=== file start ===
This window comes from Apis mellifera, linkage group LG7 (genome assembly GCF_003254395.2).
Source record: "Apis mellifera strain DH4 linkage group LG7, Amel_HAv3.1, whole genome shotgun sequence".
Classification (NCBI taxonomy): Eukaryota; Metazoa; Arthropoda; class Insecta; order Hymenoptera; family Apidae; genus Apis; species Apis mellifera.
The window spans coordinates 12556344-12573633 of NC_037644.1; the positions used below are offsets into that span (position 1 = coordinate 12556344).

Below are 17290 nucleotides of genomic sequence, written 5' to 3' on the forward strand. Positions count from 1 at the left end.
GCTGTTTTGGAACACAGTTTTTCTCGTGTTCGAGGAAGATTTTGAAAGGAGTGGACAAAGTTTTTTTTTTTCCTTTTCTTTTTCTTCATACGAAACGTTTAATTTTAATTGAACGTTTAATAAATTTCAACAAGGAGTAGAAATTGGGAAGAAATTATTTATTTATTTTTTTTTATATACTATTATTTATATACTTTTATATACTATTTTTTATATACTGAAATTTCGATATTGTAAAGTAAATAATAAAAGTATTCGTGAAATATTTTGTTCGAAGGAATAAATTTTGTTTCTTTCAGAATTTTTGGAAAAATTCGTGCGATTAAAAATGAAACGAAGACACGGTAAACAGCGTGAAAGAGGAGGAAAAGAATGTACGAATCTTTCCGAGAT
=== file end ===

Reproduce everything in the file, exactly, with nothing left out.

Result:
This window comes from Apis mellifera, linkage group LG7 (genome assembly GCF_003254395.2).
Source record: "Apis mellifera strain DH4 linkage group LG7, Amel_HAv3.1, whole genome shotgun sequence".
Classification (NCBI taxonomy): Eukaryota; Metazoa; Arthropoda; class Insecta; order Hymenoptera; family Apidae; genus Apis; species Apis mellifera.
The window spans coordinates 12556344-12573633 of NC_037644.1; the positions used below are offsets into that span (position 1 = coordinate 12556344).

Below are 17290 nucleotides of genomic sequence, written 5' to 3' on the forward strand. Positions count from 1 at the left end.
GCTGTTTTGGAACACAGTTTTTCTCGTGTTCGAGGAAGATTTTGAAAGGAGTGGACAAAGTTTTTTTTTTTCCTTTTCTTTTTCTTCATACGAAACGTTTAATTTTAATTGAACGTTTAATAAATTTCAACAAGGAGTAGAAATTGGGAAGAAATTATTTATTTATTTTTTTTTATATACTATTATTTATATACTTTTATATACTATTTTTTATATACTGAAATTTCGATATTGTAAAGTAAATAATAAAAGTATTCGTGAAATATTTTGTTCGAAGGAATAAATTTTGTTTCTTTCAGAATTTTTGGAAAAATTCGTGCGATTAAAAATGAAACGAAGACACGGTAAACAGCGTGAAAGAGGAGGAAAAGAATGTACGAATCTTTCCGAGAT